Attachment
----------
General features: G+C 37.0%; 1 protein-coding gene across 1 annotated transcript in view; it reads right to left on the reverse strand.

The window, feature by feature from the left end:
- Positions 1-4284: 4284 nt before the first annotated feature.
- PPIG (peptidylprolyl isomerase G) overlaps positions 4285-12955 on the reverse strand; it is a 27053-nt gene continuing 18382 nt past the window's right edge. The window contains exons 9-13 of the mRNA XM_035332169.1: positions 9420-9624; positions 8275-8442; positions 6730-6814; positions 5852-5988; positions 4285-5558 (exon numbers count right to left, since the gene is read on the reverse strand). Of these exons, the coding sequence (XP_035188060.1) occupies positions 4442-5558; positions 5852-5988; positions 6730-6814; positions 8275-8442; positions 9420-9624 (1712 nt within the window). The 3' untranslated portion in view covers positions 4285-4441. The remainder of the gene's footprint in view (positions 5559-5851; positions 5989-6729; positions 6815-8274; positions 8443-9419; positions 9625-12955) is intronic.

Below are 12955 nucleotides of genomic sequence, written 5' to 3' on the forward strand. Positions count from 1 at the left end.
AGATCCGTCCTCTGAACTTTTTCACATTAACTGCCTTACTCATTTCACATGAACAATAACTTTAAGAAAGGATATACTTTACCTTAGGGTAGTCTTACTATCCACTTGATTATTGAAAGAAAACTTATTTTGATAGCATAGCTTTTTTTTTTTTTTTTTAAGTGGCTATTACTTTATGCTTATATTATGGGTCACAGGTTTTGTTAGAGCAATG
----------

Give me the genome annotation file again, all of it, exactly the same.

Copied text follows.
General features: G+C 37.0%; 1 protein-coding gene across 1 annotated transcript in view; it reads right to left on the reverse strand.

The window, feature by feature from the left end:
- Positions 1-4284: 4284 nt before the first annotated feature.
- PPIG (peptidylprolyl isomerase G) overlaps positions 4285-12955 on the reverse strand; it is a 27053-nt gene continuing 18382 nt past the window's right edge. The window contains exons 9-13 of the mRNA XM_035332169.1: positions 9420-9624; positions 8275-8442; positions 6730-6814; positions 5852-5988; positions 4285-5558 (exon numbers count right to left, since the gene is read on the reverse strand). Of these exons, the coding sequence (XP_035188060.1) occupies positions 4442-5558; positions 5852-5988; positions 6730-6814; positions 8275-8442; positions 9420-9624 (1712 nt within the window). The 3' untranslated portion in view covers positions 4285-4441. The remainder of the gene's footprint in view (positions 5559-5851; positions 5989-6729; positions 6815-8274; positions 8443-9419; positions 9625-12955) is intronic.

Below are 12955 nucleotides of genomic sequence, written 5' to 3' on the forward strand. Positions count from 1 at the left end.
AGATCCGTCCTCTGAACTTTTTCACATTAACTGCCTTACTCATTTCACATGAACAATAACTTTAAGAAAGGATATACTTTACCTTAGGGTAGTCTTACTATCCACTTGATTATTGAAAGAAAACTTATTTTGATAGCATAGCTTTTTTTTTTTTTTTTTAAGTGGCTATTACTTTATGCTTATATTATGGGTCACAGGTTTTGTTAGAGCAATG